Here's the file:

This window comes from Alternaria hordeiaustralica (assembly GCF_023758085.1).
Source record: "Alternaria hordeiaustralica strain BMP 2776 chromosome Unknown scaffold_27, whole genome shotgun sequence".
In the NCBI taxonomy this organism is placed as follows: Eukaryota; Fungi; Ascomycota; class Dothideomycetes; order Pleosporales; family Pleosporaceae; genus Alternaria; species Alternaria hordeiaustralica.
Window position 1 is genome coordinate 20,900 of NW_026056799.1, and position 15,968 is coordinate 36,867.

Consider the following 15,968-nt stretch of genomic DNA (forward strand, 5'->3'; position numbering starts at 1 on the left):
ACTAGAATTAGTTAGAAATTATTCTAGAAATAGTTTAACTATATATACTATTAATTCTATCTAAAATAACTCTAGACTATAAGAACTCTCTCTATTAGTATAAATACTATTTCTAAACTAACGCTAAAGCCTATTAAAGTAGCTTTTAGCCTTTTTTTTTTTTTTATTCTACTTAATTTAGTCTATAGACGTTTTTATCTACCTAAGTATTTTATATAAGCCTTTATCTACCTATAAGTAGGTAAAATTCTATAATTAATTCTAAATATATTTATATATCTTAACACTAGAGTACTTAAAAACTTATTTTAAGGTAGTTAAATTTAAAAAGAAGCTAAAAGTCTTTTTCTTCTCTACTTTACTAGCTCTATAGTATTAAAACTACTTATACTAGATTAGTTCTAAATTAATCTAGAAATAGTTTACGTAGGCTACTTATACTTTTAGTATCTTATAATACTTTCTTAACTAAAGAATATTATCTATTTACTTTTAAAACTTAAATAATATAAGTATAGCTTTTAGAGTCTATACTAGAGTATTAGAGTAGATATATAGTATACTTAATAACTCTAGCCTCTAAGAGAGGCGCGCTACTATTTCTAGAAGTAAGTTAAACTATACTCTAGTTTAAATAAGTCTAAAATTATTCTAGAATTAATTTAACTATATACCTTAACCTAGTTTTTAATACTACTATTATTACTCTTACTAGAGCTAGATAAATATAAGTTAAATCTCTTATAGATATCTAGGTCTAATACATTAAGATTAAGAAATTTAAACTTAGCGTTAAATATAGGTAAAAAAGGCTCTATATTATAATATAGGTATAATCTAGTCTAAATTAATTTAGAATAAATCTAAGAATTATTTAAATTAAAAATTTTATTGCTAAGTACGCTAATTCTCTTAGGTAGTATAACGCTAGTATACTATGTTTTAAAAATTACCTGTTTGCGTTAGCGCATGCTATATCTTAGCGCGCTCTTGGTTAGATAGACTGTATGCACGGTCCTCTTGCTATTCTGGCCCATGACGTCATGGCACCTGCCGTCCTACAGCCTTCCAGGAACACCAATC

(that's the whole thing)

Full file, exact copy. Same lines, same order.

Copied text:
This window comes from Alternaria hordeiaustralica (assembly GCF_023758085.1).
Source record: "Alternaria hordeiaustralica strain BMP 2776 chromosome Unknown scaffold_27, whole genome shotgun sequence".
In the NCBI taxonomy this organism is placed as follows: Eukaryota; Fungi; Ascomycota; class Dothideomycetes; order Pleosporales; family Pleosporaceae; genus Alternaria; species Alternaria hordeiaustralica.
Window position 1 is genome coordinate 20,900 of NW_026056799.1, and position 15,968 is coordinate 36,867.

Consider the following 15,968-nt stretch of genomic DNA (forward strand, 5'->3'; position numbering starts at 1 on the left):
ACTAGAATTAGTTAGAAATTATTCTAGAAATAGTTTAACTATATATACTATTAATTCTATCTAAAATAACTCTAGACTATAAGAACTCTCTCTATTAGTATAAATACTATTTCTAAACTAACGCTAAAGCCTATTAAAGTAGCTTTTAGCCTTTTTTTTTTTTTTATTCTACTTAATTTAGTCTATAGACGTTTTTATCTACCTAAGTATTTTATATAAGCCTTTATCTACCTATAAGTAGGTAAAATTCTATAATTAATTCTAAATATATTTATATATCTTAACACTAGAGTACTTAAAAACTTATTTTAAGGTAGTTAAATTTAAAAAGAAGCTAAAAGTCTTTTTCTTCTCTACTTTACTAGCTCTATAGTATTAAAACTACTTATACTAGATTAGTTCTAAATTAATCTAGAAATAGTTTACGTAGGCTACTTATACTTTTAGTATCTTATAATACTTTCTTAACTAAAGAATATTATCTATTTACTTTTAAAACTTAAATAATATAAGTATAGCTTTTAGAGTCTATACTAGAGTATTAGAGTAGATATATAGTATACTTAATAACTCTAGCCTCTAAGAGAGGCGCGCTACTATTTCTAGAAGTAAGTTAAACTATACTCTAGTTTAAATAAGTCTAAAATTATTCTAGAATTAATTTAACTATATACCTTAACCTAGTTTTTAATACTACTATTATTACTCTTACTAGAGCTAGATAAATATAAGTTAAATCTCTTATAGATATCTAGGTCTAATACATTAAGATTAAGAAATTTAAACTTAGCGTTAAATATAGGTAAAAAAGGCTCTATATTATAATATAGGTATAATCTAGTCTAAATTAATTTAGAATAAATCTAAGAATTATTTAAATTAAAAATTTTATTGCTAAGTACGCTAATTCTCTTAGGTAGTATAACGCTAGTATACTATGTTTTAAAAATTACCTGTTTGCGTTAGCGCATGCTATATCTTAGCGCGCTCTTGGTTAGATAGACTGTATGCACGGTCCTCTTGCTATTCTGGCCCATGACGTCATGGCACCTGCCGTCCTACAGCCTTCCAGGAACACCAATC